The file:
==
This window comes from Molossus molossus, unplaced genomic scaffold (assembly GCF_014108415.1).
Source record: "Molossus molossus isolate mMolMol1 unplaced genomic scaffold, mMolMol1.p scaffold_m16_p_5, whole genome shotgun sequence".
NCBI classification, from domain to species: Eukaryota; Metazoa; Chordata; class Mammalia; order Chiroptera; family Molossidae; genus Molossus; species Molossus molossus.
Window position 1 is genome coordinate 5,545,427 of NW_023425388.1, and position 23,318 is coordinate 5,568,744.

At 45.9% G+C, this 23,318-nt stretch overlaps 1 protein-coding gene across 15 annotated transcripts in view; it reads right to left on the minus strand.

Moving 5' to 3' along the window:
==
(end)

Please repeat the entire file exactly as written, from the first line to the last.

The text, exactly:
This window comes from Molossus molossus, unplaced genomic scaffold (assembly GCF_014108415.1).
Source record: "Molossus molossus isolate mMolMol1 unplaced genomic scaffold, mMolMol1.p scaffold_m16_p_5, whole genome shotgun sequence".
NCBI classification, from domain to species: Eukaryota; Metazoa; Chordata; class Mammalia; order Chiroptera; family Molossidae; genus Molossus; species Molossus molossus.
Window position 1 is genome coordinate 5,545,427 of NW_023425388.1, and position 23,318 is coordinate 5,568,744.

At 45.9% G+C, this 23,318-nt stretch overlaps 1 protein-coding gene across 15 annotated transcripts in view; it reads right to left on the minus strand.

Moving 5' to 3' along the window: